Vaginal swabs are the best way to detect STIs

Vaginal swabs are more effective than urine tests when checking for the certain sexually transmitted infections (STIs).

Maria Zavialova

According to recent research, vaginal swabs have shown to be marginally more precise than urine tests when it comes to identifying certain sexually transmitted infections (STIs) in women. Specifically, this refers to STIs such as chlamydia, trichomoniasis, and gonorrhea.

The cause for the study

The aforementioned illnesses are some of the most prevalent sexually transmitted infections (STIs). In 2020, chlamydia was diagnosed in 129 million individuals globally, while trichomoniasis and gonorrhea were diagnosed in 156 million and 86 million people, respectively.

Early diagnosis of these infections is crucial for effective and timely treatment. This can help prevent complications and further spread of these diseases.

To this end, researchers from the University of Alabama at Birmingham (UAB) recently conducted an analysis to determine the most effective method for testing for STIs. Although vaginal swabs are the recommended approach, urine samples are often used as a substitute.

Vaginal swabs are more accurate than urine samples

The researchers conducted a systematic search of multiple databases and identified 28 eligible articles. Among them, 30 comparisons for chlamydia, 16 comparisons for gonorrhea and nine comparisons for trichomoniasis. They found that the pooled sensitivity estimates for vaginal swabs were higher than those for urine specimens. Specifically, the sensitivity estimates for vaginal swabs and urine, respectively, were 94.1 percent and 86.9 percent for chlamydia, 96.5 percent and 90.7 percent for gonorrhea, and 98.0 percent and 95.1 percent for trichomoniasis.

The STIs examined in the study are usually not detectable in the urethra. They only show up in urine tests if cervical or vaginal cells are present in the urine sample.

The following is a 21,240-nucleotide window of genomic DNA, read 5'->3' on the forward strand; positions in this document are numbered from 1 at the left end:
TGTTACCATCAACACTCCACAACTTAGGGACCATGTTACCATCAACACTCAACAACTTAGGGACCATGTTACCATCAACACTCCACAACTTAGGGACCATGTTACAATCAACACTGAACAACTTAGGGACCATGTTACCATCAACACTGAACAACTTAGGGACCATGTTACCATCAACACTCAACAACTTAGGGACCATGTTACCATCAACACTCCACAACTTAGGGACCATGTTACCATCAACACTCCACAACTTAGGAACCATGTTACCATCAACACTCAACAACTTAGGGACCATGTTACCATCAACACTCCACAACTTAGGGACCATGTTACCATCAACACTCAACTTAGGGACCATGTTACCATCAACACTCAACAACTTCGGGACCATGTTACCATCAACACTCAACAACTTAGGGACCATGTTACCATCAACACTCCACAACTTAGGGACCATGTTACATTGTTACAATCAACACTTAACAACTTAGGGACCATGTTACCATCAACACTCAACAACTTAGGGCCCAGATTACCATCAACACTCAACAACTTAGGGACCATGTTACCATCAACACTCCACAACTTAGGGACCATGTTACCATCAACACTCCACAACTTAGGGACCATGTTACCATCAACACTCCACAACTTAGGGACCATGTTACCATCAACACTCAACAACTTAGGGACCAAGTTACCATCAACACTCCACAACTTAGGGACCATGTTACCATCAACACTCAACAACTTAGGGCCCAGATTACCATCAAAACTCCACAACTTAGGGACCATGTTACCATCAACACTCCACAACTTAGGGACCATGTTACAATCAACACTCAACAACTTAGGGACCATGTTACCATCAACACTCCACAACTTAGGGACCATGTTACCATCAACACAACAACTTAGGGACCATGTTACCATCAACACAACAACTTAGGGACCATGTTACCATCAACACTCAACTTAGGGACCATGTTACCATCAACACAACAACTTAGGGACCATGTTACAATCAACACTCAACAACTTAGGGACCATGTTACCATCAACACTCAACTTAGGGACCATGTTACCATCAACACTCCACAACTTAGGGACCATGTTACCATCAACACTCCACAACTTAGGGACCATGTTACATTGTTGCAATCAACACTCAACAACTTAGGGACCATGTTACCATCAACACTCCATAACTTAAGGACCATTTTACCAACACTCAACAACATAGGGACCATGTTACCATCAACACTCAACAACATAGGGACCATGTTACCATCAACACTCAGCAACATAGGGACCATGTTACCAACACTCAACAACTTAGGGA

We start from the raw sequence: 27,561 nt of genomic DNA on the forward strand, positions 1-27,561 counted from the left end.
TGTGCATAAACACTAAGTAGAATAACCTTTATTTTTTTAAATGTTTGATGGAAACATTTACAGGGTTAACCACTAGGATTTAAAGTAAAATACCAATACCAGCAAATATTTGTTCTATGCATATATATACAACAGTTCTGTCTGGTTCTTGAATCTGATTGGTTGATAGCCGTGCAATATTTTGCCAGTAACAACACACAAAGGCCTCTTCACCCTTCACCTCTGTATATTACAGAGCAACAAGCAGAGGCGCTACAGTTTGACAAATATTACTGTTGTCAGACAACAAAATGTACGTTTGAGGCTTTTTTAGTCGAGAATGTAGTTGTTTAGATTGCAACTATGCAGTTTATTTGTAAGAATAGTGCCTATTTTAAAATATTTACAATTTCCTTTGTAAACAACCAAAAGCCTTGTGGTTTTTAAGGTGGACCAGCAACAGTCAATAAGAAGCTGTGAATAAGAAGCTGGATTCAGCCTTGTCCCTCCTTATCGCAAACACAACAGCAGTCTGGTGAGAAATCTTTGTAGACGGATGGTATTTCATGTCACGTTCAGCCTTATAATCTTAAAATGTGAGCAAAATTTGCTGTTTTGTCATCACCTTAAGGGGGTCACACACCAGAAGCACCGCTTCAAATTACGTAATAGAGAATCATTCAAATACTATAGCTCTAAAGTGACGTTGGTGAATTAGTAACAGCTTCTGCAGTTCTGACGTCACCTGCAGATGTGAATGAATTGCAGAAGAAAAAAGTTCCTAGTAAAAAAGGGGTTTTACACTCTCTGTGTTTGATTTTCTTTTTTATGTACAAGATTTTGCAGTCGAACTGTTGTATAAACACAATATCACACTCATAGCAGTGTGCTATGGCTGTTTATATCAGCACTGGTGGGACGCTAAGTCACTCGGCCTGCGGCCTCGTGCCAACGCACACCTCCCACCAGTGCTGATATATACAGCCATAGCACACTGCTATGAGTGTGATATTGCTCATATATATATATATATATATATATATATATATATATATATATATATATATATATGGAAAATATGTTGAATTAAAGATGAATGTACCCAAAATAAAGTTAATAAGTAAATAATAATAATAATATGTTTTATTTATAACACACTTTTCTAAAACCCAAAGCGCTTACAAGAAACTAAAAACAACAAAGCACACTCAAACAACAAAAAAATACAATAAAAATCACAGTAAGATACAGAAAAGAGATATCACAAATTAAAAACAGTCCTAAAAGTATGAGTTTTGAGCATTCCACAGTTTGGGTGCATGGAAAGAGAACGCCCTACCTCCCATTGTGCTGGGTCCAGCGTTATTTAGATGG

The conclusions drawn by the scientists

We hope the evidence presented in our article encourages health care providers to use the latest CDC STI testing and treatment guidelines in their clinical decision-making. Evidence from our review supports the genital sample type recommended by the CDC in women for the laboratory testing of chlamydia and gonorrhea.

Lead author Kristal Aaron

Kristal Aaron, PhD and clinical data manager at UAB, emphasizes that using urine for testing can lead to false negative results. This means untreated infections, the spread of diseases, and higher risk of complications for women, including infertility. That’s why vaginal swabs should be the recommended method for testing.

Of course, vaginal swabs are more invasive, so women often prefer urine testing. However, the risks of untreated sexually transmitted infections far outweigh the discomfort.

The conclusions were published in the scientific journal “Annals of Family Medicine“.

Our next steps include further investigation of additional articles in which both urine and vaginal swabs were used for Trichomonas vaginalis testing. We need to conclude definitively which sample type works best for TV testing in women (since it was not statistically significant in our metanalysis). We also want to continue research into best practices for STI diagnostics.

Lead author Kristal Aaron

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